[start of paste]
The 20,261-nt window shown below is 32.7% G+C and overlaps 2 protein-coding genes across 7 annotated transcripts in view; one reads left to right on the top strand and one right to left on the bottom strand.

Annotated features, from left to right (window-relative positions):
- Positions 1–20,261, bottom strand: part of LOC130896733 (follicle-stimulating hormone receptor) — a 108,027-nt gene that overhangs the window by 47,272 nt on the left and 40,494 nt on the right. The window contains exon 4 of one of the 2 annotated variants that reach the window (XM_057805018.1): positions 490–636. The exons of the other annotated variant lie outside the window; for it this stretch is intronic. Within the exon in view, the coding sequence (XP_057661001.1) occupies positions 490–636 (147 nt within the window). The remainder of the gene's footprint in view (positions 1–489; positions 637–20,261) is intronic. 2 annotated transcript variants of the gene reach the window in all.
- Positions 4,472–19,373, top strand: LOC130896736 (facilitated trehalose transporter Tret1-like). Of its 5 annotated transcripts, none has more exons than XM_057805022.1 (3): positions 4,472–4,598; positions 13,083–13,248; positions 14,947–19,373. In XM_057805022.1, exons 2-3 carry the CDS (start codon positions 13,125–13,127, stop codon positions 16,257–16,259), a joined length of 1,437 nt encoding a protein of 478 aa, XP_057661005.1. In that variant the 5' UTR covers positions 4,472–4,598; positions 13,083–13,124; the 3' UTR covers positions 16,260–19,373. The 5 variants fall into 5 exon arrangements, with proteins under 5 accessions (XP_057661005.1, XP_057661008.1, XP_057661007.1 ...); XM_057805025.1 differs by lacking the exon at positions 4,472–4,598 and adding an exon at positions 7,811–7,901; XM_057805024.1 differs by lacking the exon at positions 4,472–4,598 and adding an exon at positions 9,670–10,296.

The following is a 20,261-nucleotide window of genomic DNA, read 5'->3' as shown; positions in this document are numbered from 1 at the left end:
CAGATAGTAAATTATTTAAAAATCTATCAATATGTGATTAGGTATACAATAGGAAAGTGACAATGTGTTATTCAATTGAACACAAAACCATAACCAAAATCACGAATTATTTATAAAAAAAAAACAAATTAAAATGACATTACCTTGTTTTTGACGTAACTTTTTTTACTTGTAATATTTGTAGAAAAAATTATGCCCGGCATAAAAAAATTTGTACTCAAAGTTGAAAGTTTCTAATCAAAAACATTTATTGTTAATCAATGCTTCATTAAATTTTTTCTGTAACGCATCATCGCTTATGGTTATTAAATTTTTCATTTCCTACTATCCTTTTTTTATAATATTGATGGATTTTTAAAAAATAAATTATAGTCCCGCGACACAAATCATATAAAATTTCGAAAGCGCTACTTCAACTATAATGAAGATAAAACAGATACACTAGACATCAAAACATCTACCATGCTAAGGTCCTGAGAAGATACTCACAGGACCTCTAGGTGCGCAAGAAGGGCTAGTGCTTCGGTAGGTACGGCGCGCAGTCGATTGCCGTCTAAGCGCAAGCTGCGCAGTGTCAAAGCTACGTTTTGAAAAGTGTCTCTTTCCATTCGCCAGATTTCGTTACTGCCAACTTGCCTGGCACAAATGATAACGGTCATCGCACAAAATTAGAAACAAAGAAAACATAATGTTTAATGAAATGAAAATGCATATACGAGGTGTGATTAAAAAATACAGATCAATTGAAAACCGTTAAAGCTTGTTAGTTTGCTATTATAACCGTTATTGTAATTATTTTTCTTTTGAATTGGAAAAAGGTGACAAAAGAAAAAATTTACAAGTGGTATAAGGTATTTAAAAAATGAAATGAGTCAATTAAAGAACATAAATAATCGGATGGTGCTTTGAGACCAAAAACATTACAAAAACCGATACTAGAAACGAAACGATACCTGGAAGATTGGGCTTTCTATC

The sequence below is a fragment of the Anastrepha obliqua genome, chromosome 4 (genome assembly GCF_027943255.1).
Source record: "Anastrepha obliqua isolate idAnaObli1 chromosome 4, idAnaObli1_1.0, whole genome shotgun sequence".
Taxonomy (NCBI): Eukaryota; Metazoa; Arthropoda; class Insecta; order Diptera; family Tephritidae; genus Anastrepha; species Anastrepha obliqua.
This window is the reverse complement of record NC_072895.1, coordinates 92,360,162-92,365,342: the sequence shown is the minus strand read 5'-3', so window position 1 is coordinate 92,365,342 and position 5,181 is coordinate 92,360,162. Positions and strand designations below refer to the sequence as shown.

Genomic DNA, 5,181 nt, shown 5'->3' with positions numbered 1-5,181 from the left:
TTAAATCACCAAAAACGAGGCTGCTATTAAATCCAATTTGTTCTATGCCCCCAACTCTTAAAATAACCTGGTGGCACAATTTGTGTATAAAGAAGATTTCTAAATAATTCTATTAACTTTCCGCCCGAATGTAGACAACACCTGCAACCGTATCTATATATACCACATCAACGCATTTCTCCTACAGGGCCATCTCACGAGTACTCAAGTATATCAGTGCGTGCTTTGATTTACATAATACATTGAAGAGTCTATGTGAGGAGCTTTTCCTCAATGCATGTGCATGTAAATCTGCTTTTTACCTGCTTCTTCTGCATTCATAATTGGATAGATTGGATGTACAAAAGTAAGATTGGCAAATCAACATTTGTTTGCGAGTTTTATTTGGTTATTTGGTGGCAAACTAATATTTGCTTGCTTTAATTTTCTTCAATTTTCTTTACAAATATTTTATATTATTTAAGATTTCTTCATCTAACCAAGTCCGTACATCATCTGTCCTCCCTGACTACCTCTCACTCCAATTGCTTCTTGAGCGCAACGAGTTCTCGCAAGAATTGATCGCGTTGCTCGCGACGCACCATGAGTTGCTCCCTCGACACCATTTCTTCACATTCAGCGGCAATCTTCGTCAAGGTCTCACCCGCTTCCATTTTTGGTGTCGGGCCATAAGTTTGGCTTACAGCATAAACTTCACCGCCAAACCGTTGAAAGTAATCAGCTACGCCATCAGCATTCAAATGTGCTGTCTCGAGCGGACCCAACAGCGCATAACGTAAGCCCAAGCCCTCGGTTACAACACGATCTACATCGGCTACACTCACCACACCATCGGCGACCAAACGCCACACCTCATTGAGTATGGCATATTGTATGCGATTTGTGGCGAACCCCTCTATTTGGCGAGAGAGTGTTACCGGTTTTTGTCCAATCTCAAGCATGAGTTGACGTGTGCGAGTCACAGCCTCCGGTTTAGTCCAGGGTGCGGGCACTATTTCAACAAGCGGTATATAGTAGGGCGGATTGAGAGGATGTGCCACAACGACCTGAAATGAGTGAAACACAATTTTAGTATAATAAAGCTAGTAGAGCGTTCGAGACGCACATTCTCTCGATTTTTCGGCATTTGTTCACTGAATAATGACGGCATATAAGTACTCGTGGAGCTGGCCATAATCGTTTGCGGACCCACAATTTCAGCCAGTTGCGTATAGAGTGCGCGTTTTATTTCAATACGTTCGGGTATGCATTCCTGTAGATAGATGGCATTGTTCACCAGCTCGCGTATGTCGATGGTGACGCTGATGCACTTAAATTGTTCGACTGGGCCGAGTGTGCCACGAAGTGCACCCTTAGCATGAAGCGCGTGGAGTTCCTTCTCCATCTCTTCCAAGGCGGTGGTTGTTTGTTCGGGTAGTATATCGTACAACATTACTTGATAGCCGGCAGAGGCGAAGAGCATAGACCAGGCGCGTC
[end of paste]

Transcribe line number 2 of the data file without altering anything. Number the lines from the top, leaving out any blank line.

Annotated features, from left to right (window-relative positions):